Why cycle fast when you can cycle slowly, (often very slowly, as dictated by terrain, topography and the weather). Intrepid explorer W.H.Tilman saw the merits of such an attitude when he remarked that “all travel is dull exactly in proportion to its rapidity”.
Howard adopted Tilman’s attitude as he adventured, over many years, across the world on two self-propelled wheels, that incredibly efficient machine for personal transport - a bicycle!
Born affected by cerebral palsy, it was through the therapeutic effects of much massage and manipulations of his limbs that, by the age of 3, his legs had enough strength to push pedals, if not allowing him to stand and walk!
And pushing pedals is what he has been doing almost daily for the past 65 years! From trundling down the garden path on a bright red ‘Gresham Flyer’ trike, his competence and confidence quickly built, as did muscle strength and tone. This simple activity allowed him to overcome the physical limitations which life had imposed upon him.
Since those very early days, countless bicycles have carried him tens of thousands of miles. Very short journeys, just down the road to primary school,were gradually extended over the following decades. Pedal power became Howard’s passport to personal freedom.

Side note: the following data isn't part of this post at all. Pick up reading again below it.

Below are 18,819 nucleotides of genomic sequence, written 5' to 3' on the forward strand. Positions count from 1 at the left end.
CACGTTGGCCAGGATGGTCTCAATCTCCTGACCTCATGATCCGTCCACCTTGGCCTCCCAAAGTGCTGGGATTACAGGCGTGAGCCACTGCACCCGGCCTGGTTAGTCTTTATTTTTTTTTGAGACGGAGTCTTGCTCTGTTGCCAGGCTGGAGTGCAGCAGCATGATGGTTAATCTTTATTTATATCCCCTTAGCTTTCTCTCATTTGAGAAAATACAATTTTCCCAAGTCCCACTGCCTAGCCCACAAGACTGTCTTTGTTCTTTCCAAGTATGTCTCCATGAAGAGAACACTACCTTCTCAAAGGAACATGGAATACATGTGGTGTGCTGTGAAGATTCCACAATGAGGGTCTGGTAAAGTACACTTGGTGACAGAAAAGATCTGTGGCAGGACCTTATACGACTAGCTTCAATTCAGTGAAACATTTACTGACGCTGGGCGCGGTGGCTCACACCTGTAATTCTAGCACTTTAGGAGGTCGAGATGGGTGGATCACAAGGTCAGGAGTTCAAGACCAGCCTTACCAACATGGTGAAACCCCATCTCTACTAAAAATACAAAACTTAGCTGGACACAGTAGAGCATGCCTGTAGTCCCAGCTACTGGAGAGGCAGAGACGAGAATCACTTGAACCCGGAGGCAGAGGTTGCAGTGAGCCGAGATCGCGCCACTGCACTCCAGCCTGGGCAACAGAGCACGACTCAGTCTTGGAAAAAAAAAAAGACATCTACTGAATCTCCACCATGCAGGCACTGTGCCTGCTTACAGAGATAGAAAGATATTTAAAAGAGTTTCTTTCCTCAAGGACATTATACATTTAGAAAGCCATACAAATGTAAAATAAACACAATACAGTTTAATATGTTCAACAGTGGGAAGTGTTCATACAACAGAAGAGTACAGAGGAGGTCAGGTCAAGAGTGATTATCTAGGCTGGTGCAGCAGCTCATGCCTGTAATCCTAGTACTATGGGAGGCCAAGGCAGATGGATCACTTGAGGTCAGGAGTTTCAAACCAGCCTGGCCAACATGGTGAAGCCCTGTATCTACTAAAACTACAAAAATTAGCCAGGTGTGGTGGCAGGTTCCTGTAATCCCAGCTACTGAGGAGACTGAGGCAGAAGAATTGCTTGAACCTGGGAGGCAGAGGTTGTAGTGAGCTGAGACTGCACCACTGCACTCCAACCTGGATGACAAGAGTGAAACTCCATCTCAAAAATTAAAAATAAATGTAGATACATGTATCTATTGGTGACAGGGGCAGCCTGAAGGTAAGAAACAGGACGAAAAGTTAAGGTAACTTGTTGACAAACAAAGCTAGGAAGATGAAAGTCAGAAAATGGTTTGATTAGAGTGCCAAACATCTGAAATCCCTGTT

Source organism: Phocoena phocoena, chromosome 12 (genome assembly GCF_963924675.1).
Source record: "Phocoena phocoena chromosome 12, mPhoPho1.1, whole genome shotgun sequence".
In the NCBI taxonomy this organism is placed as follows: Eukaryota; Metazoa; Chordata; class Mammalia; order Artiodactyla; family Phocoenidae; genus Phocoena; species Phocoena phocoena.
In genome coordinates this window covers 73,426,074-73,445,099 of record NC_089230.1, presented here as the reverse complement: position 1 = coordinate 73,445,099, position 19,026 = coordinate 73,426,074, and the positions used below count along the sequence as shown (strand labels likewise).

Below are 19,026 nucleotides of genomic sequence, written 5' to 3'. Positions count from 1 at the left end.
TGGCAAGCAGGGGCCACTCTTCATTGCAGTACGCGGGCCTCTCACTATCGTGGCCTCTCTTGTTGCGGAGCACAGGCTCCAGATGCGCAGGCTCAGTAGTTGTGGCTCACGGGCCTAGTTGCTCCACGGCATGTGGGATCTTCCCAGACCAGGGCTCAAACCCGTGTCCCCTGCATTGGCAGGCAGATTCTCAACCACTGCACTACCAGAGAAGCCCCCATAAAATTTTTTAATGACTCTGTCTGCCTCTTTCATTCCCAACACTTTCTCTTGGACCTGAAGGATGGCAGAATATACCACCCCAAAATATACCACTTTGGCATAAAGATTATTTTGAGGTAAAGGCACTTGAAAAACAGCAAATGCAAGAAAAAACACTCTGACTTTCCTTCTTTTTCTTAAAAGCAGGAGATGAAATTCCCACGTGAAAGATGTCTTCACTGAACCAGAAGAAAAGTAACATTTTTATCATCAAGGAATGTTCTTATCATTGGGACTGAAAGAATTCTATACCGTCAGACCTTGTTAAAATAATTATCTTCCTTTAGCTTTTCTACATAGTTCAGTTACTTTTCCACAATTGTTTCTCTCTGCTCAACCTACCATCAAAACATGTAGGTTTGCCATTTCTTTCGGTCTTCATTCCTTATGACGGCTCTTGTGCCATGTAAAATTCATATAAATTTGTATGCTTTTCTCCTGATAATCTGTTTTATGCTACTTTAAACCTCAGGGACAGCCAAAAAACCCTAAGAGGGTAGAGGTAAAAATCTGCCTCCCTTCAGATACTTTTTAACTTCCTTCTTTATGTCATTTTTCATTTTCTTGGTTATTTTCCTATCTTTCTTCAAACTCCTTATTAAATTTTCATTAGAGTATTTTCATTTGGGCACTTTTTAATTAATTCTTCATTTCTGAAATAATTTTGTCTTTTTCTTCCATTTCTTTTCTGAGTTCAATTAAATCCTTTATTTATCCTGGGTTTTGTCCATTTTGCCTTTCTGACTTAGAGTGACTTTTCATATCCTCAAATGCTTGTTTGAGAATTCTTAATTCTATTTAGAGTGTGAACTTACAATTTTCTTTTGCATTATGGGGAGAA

Almost always solo, and camping wild, the range and magnitude of these cycling adventures inexorably expanded, from roaming both Scottish and Irish by-ways, to the high roads (but mostly) back roads of more than sixty countries across the world.
Here he shares a selection of the diaries written ‘along the way’, recounting the experiences and interactions which are the, seemingly inevitable, consequence of this ‘slowly and lowly’ method of travel.
Proceeds from the sale of this book will be donated to SCOPE, the UK charity supporting those affected by cerebral palsy and their families.